Still courtesy of Sundance Institute
World-premiering at Sundance in World Cinema Documentary Competition before it goes onto IFFR (Bright Future), Benjamin Ree’s The Painter and the Thief is both audacious and thrilling in equal measure as it chronicles a unique, and highly unlikely, friendship.
Barbora Kysilkova is a very skilled artist whose photo-realist paintings portray with crystal clarity the emotional nuances of her subjects.
When two of her works are stolen from an Oslo art gallery, it doesn’t take long to track down the thieves, using CCTV footage. But when Barbora confronts one of the thieves, Karl-Bertil, in court, her tone is neither angry nor accusatory. Instead, she would like to paint his portrait, thereby turning the thief himself into art.
Thus begins an intriguing, fascinatingly ambiguous and heart-warming story which, while content to leave many questions unanswered, packs a significant emotional punch.
Norwegian director Benjamin Ree had just finished a film about world chess champion Magnus Carlsen before he set out to make The Painter and the Thief. Carlsen aside, characters within the chess world can be somewhat dry and none too expressive, which is why a key remit of Ree’s new film was to find subjects who were able to express their emotions freely.
“I knew when I met them, before I started filming, that they were fascinating people, and I was really curious about where this story may go,” Ree points out. “Both of them wore their emotions on the outside. They were people who really dared to be themselves in front of the camera. They didn’t try to play themselves – so many people are too self-aware.”
The other driver for Ree was the subject of art theft, which always fascinated him, and which Norway is well used to given its number of stolen Munchs.
“Robbers are kind of low culture in all their aspects, and paintings and art are high culture, so there is a contrast here that fascinated me,” the director points out.
Whatever their individual cultural status, Barbora and Karl-Bertil have much in common. Both are emotionally fractured and bear the psychological scars of an abusive former relationship and a broken family home respectively.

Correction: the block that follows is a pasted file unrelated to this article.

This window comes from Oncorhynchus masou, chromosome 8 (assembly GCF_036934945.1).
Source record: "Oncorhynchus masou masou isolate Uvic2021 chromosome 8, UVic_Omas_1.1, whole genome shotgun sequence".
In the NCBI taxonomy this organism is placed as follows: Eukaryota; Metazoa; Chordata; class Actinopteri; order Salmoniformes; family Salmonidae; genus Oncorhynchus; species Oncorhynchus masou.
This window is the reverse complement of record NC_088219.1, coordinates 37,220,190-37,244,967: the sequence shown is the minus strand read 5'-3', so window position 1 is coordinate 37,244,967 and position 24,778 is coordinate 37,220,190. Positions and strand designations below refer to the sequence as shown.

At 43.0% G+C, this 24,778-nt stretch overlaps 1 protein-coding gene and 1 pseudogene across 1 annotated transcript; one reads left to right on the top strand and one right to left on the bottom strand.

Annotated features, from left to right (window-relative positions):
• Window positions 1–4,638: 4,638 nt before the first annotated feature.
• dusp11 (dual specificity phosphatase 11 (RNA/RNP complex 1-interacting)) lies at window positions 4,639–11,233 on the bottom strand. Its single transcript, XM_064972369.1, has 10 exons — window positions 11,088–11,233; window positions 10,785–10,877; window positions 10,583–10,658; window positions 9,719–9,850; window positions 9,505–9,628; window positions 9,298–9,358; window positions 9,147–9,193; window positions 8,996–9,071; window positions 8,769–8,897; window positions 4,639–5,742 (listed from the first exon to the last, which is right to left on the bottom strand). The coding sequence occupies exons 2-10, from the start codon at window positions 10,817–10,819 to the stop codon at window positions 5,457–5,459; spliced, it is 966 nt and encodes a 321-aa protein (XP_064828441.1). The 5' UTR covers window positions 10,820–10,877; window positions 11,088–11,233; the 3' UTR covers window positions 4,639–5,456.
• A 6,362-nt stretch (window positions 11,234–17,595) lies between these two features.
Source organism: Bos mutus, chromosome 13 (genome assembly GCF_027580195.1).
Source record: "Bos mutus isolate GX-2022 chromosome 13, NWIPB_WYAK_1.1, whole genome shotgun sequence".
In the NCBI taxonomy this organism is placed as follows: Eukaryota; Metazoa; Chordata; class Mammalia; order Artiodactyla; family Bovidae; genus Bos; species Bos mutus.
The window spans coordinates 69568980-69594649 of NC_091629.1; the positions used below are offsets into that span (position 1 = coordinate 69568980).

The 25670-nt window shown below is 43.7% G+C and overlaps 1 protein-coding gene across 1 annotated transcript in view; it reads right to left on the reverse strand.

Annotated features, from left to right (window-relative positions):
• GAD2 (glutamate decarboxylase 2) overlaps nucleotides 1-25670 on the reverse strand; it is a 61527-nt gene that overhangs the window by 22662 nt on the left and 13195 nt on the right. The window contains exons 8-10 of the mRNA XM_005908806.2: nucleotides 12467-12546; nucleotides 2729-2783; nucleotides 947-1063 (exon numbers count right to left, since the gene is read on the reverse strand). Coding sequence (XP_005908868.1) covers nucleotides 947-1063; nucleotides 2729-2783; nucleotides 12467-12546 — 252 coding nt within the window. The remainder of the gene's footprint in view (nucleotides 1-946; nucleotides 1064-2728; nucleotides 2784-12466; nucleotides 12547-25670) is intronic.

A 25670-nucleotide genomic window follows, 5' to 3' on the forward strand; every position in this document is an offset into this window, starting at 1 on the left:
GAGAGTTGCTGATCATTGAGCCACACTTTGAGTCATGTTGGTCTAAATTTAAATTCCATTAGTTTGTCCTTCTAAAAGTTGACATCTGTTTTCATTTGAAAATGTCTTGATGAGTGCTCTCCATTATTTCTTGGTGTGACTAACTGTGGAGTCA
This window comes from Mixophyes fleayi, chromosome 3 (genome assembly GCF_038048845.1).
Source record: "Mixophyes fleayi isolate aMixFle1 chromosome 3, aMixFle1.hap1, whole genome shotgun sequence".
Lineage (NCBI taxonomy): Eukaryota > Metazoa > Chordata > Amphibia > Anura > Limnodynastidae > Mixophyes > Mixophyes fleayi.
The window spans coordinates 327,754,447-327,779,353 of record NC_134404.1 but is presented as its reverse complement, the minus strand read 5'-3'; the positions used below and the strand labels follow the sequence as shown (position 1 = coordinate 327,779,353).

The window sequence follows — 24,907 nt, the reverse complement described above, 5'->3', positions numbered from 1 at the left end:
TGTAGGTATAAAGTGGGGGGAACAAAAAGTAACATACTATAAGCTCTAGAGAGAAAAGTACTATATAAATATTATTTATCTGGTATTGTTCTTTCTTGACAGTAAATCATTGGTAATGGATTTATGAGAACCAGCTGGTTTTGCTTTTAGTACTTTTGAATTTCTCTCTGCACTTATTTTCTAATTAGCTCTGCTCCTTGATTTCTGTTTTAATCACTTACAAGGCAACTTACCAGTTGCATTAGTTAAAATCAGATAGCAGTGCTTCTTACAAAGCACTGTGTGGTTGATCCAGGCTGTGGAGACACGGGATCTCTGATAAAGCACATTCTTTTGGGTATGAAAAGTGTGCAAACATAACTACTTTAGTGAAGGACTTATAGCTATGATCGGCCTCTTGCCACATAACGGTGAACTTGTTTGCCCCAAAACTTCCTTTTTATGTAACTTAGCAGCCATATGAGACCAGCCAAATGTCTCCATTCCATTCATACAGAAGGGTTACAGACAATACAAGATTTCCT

They seem to be inexorably drawn to each other. He initially derives comfort for her unconditional desire for him to be her muse. She is generous and listens to everything he has to say (even while he can offer no clue as to what happened to the stolen paintings). What’s more, they are both marvellously cinematic subjects; engaging, expressive, mysterious and articulate.
“In the film you can really see two people becoming friends,” comments Ree. “In the beginning you see that they are a bit awkward in how they talk to each other, a bit insecure, but [they have] a fascination for each other, so that was really crucial for me, to come in early so I could capture that.”
“When I began filming, there were so many things I wanted to know. How would he react to Barbora’s painting of him? (It is an astonishing reaction). What will they talk about? How open will Karl-Bertil be about his past? How will they communicate? And of course, will he reveal where the missing paintings are?”
“There were so many trigger questions at the beginning, and also to have a character that had a tattoo that said ‘Snitchers are a Dying Breed’, you really couldn’t ask for more than that,” Ree adds, referring to the body art Karl-Bertil had inked onto his chest during a spell in prison.
But half way through the film, things take a significantly more serious turn after Karl-Bertil scores a bag of heroin and commandeers a car, ending up in hospital with 16 broken bones in his back and legs and the promise of a custodial sentence should he ever come out of his coma…
Ree stresses how he was determined to tell his story from alternating perspectives, and to avoid portraying clichéd power dynamics of an artist and his/her muse. Ree’s camera follows both independently, Barbora as her relationship with her boyfriend seems to disintegrate and as her debts pile up, Karl-Bertil as he begs for cash for his final hit of smack, and during a period of enforced recuperation.
But their fascination for one another continues and throughout the latter part of the film we are invited to observe how their intriguing friendship flourishes.
“For me, I have to be very curious about the people I want to film, and there has to be a mystery there that I would like to explore,” Ree explains of his subjects. “With [the film about] Magnus there was a similar kind of fascination for me, with lots of questions I wanted to find the answer to, like where does his intelligence come from, how was his upbringing, how did he develop such a great intuition?”
Likewise with The Painter and The Thief, he argues. “Being on a project like this for three years, having the energy and this high level of interest in my subjects, this is what keeps me going. I didn’t answer all my questions with the film, but maybe I [gained] a greater understanding of these two people.”